Table 1 summarized the following information which was extracted from all eligible studies: the name of the first author, year of publication, ethnicity, source of controls, number of cases and controls and P-value for Hardy Weinberg Equilibrium (HWE). To ensure the accuracy of extracted information, two independent researchers (Gong and Dong) extracted raw data according to the inclusion criteria. The conflicting evaluations were settled by a discussion among all investigators. Ethnic groups were mainly defined as Caucasian, Asian, African and African-American. Study designs were stratified into three groups: population-based studies, hospital-based studies and benign prostatic hyperplasia (BPH) based studies.

Table 2. Characteristics of eligible studies in the meta-analysis for the combination of GSTM1, GSTT1 and GSTP1 polymorphisms with PCa.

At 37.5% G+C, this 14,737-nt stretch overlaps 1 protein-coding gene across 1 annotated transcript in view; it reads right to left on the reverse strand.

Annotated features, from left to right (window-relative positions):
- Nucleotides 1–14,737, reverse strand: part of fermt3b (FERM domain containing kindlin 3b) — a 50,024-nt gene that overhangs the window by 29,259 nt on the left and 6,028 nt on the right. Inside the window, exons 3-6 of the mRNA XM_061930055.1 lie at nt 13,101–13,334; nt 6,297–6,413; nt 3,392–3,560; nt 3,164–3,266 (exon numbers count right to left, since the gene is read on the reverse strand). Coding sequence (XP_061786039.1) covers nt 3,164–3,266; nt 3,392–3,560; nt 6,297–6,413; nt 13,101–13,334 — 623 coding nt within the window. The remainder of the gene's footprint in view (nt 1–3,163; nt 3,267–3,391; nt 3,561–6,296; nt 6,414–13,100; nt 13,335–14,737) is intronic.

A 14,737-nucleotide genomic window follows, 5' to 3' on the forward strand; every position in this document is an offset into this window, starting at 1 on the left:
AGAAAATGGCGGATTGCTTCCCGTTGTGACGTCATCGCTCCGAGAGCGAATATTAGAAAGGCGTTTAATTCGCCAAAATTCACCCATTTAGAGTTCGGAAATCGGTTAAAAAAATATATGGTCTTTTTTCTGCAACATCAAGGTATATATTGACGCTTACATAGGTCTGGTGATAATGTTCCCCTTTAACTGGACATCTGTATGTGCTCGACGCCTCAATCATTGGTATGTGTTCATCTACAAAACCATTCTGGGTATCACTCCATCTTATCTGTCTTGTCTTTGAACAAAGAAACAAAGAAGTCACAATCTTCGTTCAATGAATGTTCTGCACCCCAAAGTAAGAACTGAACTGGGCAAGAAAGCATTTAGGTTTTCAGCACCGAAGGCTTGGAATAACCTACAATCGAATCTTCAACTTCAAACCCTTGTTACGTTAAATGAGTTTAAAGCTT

Statistical Analysis

We used crude ORs with corresponding 95% CIs as a measure of the association between GSTM1, GSTT1 and GSTP1 polymorphisms and risk of PCa. The significance of the pooled OR was determined by the Z test and P value (two-tailed) <0.05 was considered significant. In our study, the I2 test was used to assess the heterogeneity between studies (I2<25% no heterogeneity; I2 = 25–50% moderate heterogeneity; I2>50% large or extreme heterogeneity) [19]. The heterogeneity was considered statistically significant with I2>50% or P<0.10. When there was no heterogeneity (I2≤50% or P≥0.10), the fixed-effects model (the Mantel-Haenszel method) was used, otherwise, the random-effects model (the DerSimonian and Laird method) was used when the heterogeneity existed (I2>50% or P<0.10) [20], [21]. Subgroup analyses were performed by ethnicity, source of controls and gene-gene combinations. In addition, sensitivity analysis was performed by omitting each study in turn to assess the stability of results. To determine the evidence of publication bias, the funnel plot and Egger’s test were both used. An asymmetric plot suggested possible publication bias. For the interpretation of Egger’s test, statistical significance was defined as P<0.05 [22]. All the statistical analyses were performed with MIX statistical software (Version 1.7 for windows).